After inflation peaked in the early 1980s, declining inflation reduced interest rates, enhanced bond returns, lifted asset prices, rewarded leverage, and shaped long-term investment strategies. But the age of disinflation is over. Barring radical improvements in innovation and productivity, structural changes promise elevated inflation pressures and periods of higher inflation.
A 2018 study encompassing 22 advanced economies from 1870 to 2016 found that higher inflation is associated with higher proportions of old and young in a population, while lower inflation is associated with larger working-age cohorts. Thus, the rapid aging of the developed world’s population as baby boomers continue to retire foretells growing inflation in coming years. Declining labour participation rates, more worker shortages, higher wage pressures, longer life spans and escalating medical and care costs for the elderly are a potent combination for higher inflation.
Other societal costs are mounting. The green energy transition will take decades and cost tens of trillions of dollars. More extreme natural disasters will escalate insurance premiums, public assistance payments, and infrastructure costs. Lower-income nations will need the assistance of the developed world to fund the costs associated with climate change. At the same time, higher defence spending in a less safe world must be financed. Higher taxes will translate into higher prices as both businesses and workers look to recover increased tax burdens.
Globalization over the past three decades has raised productivity and reduced costs. The shift to prioritizing supply-chain reliability because of the Covid-19 lockdown and the weaponization of trade due to rising polarization promises to reverse these trends. Reduced productivity growth, increased costs and higher wages paid by businesses will all translate into higher prices for consumers.
Elevated inflation will increase the challenge of planning and implementing portfolios that are capable of funding the real spending needs of clients throughout their lifetimes. Here are six portfolio construction parameters to better manage this challenge:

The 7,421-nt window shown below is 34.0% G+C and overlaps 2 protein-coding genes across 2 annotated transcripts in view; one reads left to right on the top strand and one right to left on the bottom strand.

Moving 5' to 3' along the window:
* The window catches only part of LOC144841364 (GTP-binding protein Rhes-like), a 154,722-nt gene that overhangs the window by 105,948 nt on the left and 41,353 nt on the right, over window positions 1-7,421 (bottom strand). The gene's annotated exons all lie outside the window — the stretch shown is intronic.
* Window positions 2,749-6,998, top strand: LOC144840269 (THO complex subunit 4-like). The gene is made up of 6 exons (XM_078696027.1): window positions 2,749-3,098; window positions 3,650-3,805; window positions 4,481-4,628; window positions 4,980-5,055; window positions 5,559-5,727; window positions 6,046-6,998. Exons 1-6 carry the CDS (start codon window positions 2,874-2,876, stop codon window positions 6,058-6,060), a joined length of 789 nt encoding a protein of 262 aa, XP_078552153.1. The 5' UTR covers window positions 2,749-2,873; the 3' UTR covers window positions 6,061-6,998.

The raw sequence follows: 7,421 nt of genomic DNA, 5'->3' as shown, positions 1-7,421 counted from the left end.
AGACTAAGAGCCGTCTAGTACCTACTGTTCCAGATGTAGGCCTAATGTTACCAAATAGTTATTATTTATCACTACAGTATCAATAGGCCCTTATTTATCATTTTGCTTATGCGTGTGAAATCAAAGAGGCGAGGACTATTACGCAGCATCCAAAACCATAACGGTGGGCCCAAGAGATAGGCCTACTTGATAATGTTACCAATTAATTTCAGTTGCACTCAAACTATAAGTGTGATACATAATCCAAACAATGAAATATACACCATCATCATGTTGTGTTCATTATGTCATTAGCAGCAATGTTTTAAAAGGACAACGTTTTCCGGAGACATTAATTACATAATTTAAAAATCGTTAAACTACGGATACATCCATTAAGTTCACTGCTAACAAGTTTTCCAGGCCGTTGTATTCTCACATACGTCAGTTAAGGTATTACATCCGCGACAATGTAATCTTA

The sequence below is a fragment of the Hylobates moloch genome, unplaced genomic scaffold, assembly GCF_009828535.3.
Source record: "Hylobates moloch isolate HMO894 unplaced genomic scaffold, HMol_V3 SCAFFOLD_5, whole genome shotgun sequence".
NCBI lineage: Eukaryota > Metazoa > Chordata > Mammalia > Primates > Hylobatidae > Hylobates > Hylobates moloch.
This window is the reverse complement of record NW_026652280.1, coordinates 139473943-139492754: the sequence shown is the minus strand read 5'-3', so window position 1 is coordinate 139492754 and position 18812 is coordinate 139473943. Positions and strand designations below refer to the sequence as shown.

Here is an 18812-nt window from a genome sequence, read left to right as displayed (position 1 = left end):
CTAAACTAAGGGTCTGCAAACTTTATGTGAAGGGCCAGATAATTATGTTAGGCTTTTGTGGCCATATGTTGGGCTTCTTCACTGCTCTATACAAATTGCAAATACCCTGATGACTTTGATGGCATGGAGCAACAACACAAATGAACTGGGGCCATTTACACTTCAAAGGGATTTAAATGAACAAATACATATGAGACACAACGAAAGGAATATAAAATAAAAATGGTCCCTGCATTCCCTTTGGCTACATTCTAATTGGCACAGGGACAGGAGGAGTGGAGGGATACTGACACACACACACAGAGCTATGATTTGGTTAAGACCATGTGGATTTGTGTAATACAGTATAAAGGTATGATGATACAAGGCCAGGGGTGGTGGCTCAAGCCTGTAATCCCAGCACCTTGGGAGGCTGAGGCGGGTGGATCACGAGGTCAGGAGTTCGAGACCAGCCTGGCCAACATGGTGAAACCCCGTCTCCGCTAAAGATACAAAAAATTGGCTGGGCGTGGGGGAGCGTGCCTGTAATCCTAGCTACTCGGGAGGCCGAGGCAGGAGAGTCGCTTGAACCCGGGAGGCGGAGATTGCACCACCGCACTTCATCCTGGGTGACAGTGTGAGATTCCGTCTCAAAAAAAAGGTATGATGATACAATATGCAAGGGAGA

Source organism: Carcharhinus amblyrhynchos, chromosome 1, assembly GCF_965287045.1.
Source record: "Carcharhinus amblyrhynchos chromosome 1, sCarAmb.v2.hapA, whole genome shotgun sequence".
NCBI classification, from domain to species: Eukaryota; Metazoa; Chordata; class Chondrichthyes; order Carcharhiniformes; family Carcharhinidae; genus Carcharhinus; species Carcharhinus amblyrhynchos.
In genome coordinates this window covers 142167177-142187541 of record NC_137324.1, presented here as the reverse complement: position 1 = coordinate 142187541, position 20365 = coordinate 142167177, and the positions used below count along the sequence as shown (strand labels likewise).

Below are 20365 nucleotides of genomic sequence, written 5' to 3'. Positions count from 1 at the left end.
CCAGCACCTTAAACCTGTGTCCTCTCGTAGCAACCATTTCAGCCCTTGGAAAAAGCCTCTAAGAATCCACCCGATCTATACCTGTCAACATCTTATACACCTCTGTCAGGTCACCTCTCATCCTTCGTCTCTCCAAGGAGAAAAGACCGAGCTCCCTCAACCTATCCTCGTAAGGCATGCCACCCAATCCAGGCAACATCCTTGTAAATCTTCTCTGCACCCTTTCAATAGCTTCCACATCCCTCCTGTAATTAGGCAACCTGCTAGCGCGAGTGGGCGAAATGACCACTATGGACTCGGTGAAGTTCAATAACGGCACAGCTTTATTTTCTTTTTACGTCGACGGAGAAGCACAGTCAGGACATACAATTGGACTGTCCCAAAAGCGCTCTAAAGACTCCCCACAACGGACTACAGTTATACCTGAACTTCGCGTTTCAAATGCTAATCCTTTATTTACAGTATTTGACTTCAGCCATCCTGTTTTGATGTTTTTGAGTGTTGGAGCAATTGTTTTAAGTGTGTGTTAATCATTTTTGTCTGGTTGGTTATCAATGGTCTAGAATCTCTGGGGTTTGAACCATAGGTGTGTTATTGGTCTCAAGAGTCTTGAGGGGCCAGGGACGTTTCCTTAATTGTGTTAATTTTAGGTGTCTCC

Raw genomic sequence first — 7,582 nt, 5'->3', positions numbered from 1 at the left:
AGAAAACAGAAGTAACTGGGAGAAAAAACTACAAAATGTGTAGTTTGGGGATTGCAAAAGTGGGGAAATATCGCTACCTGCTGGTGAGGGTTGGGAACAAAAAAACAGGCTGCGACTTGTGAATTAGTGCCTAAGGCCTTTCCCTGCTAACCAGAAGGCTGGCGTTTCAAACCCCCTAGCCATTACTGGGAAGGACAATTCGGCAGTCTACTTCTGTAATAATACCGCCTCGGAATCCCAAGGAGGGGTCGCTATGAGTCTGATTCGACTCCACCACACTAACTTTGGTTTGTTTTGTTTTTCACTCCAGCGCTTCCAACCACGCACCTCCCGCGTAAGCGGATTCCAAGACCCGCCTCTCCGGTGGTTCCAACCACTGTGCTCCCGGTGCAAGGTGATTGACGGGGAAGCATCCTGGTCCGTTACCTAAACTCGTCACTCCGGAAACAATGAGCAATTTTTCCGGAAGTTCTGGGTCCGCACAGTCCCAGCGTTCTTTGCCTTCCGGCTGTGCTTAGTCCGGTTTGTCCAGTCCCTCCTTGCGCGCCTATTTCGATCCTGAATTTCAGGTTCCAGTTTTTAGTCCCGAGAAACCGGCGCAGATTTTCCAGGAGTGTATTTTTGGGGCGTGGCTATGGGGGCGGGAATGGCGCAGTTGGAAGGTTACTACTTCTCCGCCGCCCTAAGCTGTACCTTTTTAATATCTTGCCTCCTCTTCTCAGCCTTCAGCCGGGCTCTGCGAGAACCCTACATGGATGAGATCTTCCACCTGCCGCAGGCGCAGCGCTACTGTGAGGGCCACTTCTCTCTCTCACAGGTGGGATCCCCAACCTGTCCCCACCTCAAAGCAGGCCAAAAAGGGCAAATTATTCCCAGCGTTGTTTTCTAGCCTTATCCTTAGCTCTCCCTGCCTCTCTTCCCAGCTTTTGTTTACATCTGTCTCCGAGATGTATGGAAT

1. Shorten duration of fixed-income holdings. Long-duration bond portfolios were the big winner in the disinflationary decades as interest rates, trending down with falling inflation, lifted bond values, particularly those with longer maturities. In coming years, elevated inflation would increase the likelihood of interest rates increases. Hence, longer-duration bonds are at greater risk for capital losses. In the 1960s, an era when rates progressively moved upward as inflation gradually increased, intermediate-term U.S. government bonds earned a 3.5% annual return, well ahead of the 1.5% of long-term government bonds.
2. Consider an allocation to Canadian preferred shares. As the preferred share market is dominated by rate-resets where the dividend typically resets every five years based on the five-year Government of Canada bond yield plus some defined premium, to the extent inflation lifts interest rates, Canadian preferred-share investors will benefit. Canadian preferred shares offer yields today in the 6% range, well above current inflation levels. Also, when compared to interest income, preferred-share dividends represent a more tax-efficient source of income for a taxable investor.
3. Maintain a healthy exposure to the broad Canadian stock market. A recent study covering 2002–2023 found that natural resource stocks act as a strong inflation hedge, and the Canadian market has much larger material and energy sectors relative to the global stock market (32% versus 9.7%). In the inflationary 1970s, the Canadian market’s 10.4% annual return handily outperformed the U.S. market’s 6.7% return for the same reason.
4. Allocate to real assets. Real estate has traditionally acted as an inflation hedge, as rents and values have historically grown at rates that match or even exceed inflation. A recent study of U.S. sector performance from 1973 through 2022 found that equity REITs were among the top-performing sectors in periods of high and rising inflation. Although utilities underperform during the initial surges of inflation and higher interest rates, this sector has hedging capabilities over longer time frames as the higher costs of capital associated with inflation are reflected in the prices that regulators allow the companies to charge. More broadly, many infrastructure stocks act as inflation hedges because their long-term contracts and regulated frameworks index rates to inflation.
5. Establish an exposure to gold. Gold is a proven long-term hedge against inflation, although its hedging performance in the medium term can be very uneven. From January 2000 to September 2023, gold increased in price at an annual rate of 7%, while the annual inflation rate in Canada was 2.2% per annum. Gold can also act as a safe-haven asset during extremely negative shocks, a critical role in a world of rising geopolitical conflict.
6. Consider trend-following strategies. A comprehensive study of passive and active strategy performance during eight inflationary periods from 1926 through April 2021 in the U.S. found that trend-following strategies that capitalize on commodity, bond, equity and forex trends provided the strongest inflation-hedging capabilities. In respect of stock strategies, momentum outperformed the other equity factors in these periods.
There is a pronounced risk that a lengthy period of elevated inflation is coming. Advisors must consider how they will adjust their portfolios to better meet this challenge.
Michael Nairne, RFP, CFP, CFA, is president and CIO of Tacita Capital Inc., a private family office, and manager for TCI Premia Portfolio Solutions.